'Men need the legal system, which conveys a traditional idea of family with the man at its head because at the moment, they are losing their status in our society,' says Fatma Oussedik (image: Edition Koukou)

Does that also affect how marriages are contracted today? Do arranged marriages still take place?

Oussedik: Today, university, the labour market and, above all, Facebook are the principal marriage markets. When I ask young people if their parents chose their partner for them, I usually get the reply: "no, we met on Facebook and then met up in secret."

The idea of marriage in the olden days, when the woman met her future husband for the first time on the day of the wedding, requires some demystification. Even in those days, women usually did find ways of meeting their future spouses. Nowadays, though, we even have couples who live together without being married.

In my research, I pay close attention to small signs of change – details that are not yet statistically measurable, but that indicate the direction in which a society is heading.

One such a change is women who live alone long-term – although this only happens in certain, more affluent neighbourhoods in the big cities, which accept single women living alone like this. It is still not possible in Algeria's rural regions. We are seeing this development in other Arab countries, too.

Between family law and social reality

Nonetheless, family law in Algeria still designates the man as the head of the family. Doesn't that lead to considerable tensions?

Oussedik: Yes. These changes are taking place within a sort of legal straitjacket that still puts great restrictions on women's freedom. Family law does not reflect social reality; the contradictions are huge. Family law in Algeria still sees the man as the head of the family.

Algerian women's movements – there are a great many women's organisations in Algeria, including in rural areas – have managed to push through some changes to family law, such as recognition of Khol' divorces.

But there are two factors that hinder fundamental reforms. One is the contradiction between social reality and the law, and the difficult situation on the job market, especially for women.

If there were more jobs for women, change would happen faster – because having an income of their own is the key factor. Once women have money of their own, it changes their expectations of relationships and their possibilities for living an autonomous life.

Women take advantage of new opportunities

If the social reality continues to change, might the legal aspect eventually only exist on paper?

Oussedik: Exactly – because the law is an expression of certain power dynamics in a society. I am a feminist, and I am convinced that history is moving in our favour. We've seen this in education, and it will be the same with the job market. When women have new opportunities, they take advantage of them.

That's also why I'm not opposed to the burkini, which a French journalist once asked me about. For me, what's important is that women go to the beach – that's the decisive point, whether they do so in a burkini or a bikini. Nowadays women go to the beach in droves, and this is good news.

When opportunities are there, women seize them: that's what's crucial. The patriarchy reveals itself in different societies in different ways; it looks different, depending on the socio-economic context, and women make use of their respective opportunities to create new freedoms for themselves.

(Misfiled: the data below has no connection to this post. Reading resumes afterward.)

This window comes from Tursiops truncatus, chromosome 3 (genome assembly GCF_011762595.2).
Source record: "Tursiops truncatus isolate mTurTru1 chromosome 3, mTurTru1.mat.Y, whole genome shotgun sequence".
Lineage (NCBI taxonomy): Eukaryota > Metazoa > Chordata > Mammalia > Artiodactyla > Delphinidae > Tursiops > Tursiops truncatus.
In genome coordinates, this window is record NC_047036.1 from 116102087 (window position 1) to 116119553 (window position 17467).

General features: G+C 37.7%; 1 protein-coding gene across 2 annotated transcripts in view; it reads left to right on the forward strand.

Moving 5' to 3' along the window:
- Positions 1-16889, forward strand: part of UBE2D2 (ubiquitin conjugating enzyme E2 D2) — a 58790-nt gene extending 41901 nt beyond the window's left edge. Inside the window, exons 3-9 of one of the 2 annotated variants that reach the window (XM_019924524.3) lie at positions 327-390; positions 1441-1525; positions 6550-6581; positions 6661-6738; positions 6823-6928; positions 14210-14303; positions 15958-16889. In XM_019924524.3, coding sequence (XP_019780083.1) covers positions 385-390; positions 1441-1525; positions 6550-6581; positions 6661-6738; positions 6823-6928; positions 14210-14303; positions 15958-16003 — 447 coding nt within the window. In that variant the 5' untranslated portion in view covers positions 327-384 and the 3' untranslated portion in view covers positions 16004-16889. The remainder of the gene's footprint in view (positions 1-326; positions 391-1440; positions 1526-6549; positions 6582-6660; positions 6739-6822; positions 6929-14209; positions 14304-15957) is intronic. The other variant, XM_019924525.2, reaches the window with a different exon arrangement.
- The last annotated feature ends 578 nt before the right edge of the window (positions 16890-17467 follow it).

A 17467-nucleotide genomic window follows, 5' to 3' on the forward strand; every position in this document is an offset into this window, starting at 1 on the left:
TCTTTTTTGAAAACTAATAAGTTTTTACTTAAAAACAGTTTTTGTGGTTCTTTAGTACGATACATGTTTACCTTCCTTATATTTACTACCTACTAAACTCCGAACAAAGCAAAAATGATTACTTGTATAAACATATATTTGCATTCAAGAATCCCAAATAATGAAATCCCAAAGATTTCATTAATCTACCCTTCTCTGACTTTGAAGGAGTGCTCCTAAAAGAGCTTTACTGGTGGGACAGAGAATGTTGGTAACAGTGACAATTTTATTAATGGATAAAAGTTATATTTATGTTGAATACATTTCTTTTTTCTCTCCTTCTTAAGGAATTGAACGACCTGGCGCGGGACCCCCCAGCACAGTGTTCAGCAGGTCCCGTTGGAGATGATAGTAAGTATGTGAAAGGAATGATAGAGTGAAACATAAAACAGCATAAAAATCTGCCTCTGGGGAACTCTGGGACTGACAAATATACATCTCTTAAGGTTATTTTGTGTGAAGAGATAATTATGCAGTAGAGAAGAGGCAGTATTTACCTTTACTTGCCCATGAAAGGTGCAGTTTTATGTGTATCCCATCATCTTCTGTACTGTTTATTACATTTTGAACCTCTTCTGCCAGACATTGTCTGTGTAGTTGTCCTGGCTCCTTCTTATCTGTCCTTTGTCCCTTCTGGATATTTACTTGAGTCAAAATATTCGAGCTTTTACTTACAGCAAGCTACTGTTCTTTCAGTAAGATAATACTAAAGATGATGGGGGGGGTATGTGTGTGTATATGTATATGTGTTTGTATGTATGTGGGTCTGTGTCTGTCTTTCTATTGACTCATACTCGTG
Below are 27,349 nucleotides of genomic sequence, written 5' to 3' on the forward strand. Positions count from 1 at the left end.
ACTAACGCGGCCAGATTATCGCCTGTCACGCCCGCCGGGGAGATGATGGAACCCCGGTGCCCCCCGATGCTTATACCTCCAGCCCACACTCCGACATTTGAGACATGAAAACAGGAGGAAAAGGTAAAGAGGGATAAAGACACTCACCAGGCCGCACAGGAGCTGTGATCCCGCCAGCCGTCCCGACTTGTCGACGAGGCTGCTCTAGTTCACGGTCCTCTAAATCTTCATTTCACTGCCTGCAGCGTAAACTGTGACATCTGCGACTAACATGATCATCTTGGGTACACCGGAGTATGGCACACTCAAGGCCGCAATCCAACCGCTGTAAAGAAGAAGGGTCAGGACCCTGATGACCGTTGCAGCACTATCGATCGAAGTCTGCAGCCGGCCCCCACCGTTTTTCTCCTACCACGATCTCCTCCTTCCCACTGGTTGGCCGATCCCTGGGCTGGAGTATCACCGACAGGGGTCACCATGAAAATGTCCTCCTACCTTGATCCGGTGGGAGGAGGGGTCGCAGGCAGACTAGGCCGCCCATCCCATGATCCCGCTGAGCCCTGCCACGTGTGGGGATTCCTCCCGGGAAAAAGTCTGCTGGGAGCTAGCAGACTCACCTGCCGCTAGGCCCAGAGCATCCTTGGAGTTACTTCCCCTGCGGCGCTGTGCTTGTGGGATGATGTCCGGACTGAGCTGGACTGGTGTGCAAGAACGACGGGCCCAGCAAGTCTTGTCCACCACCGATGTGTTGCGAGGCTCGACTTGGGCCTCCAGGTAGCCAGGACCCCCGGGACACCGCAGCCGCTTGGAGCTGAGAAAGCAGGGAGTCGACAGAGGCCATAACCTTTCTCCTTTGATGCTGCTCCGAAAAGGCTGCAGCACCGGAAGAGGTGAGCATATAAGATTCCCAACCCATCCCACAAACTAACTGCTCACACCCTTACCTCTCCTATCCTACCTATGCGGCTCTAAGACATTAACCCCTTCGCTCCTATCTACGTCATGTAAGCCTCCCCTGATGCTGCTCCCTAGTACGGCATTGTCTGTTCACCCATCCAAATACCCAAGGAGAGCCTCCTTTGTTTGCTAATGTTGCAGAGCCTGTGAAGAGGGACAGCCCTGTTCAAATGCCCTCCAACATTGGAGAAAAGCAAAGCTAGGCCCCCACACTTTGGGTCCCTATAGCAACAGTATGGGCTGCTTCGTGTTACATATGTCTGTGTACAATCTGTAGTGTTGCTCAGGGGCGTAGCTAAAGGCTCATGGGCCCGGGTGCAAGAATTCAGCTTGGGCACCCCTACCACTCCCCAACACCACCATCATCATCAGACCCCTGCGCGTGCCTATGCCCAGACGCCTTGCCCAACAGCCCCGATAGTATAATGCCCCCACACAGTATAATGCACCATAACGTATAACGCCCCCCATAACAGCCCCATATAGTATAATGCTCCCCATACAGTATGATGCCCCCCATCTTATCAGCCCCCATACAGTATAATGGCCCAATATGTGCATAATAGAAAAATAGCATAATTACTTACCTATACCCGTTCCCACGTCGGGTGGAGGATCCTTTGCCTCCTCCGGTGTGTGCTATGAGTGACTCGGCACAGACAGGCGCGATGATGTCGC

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Arab feminism has a context of its own

So where do you see the difference between Western and Arab feminism?

Oussedik: Feminism is universal, but it manifests itself differently depending on the context in which it is lived. We fight differently to Western women, because we're dealing with different conditions. The patriarchy expresses itself differently where we are. I define myself as an Algerian feminist, a woman who fights within the social and historical context of Algeria and within a specific legal, cultural and religious value system.

Are cultural norms also changing, such as the idea that women should not have sex before marriage?

Oussedik: If a woman has had sex before marriage, there is now the possibility of hymen reconstruction, and this medical procedure has become far more common throughout the Arab world. This is another new possibility for women. Virginity prior to marriage is still the ideal, but more and more women are undergoing hymen reconstructions.

I see this as a way for women to liberate themselves from this ideal. For men, it means that the value of an intact hymen can no longer be prized as highly when it is known that it can be medically reconstructed at any time.

Conservative family values alongside change

So you see conservative family values and laws in society, and also, at the same time, tremendous change?

Oussedik: Men need the legal system, which conveys a traditional idea of family with the man at its head because at the moment, they are losing their status in our society. What they are left with is the idea that they have an elevated status within the family. A whole ideological system reinforces this idea for them, but for some time now the social reality has been very different. The idea of male dominance is in serious crisis.

Basically, these are processes of individualisation. In your book you write that this development also contributed to the Hirak protest movement. In what way?

Oussedik: During the Hirak protests, people from all walks of life came together: all age groups, both sexes, people from villages and from cities. Islamists were shouting their slogans alongside feminists, and it was all done peacefully. For me, that was an indication that Algerians know how diverse they are. They realise that they are individuals with differing political views, but still united by a common goal. That is an important development in our country.

Interview conducted by Claudia Mende.

© Qantara.de 2023 

Translated from the German by Charlotte Collins

Fatma Oussedik studied sociology at the University of Algiers, and gained her PhD from the Catholic University of Leuven in Belgium before being awarded a professorship in sociology at the University of Algiers. Her latest book, Avoir un ami puissant: Enquête sur les familles urbaines Alger-Oran-Annaba, was published by Editions Koukou in Algiers in 2022.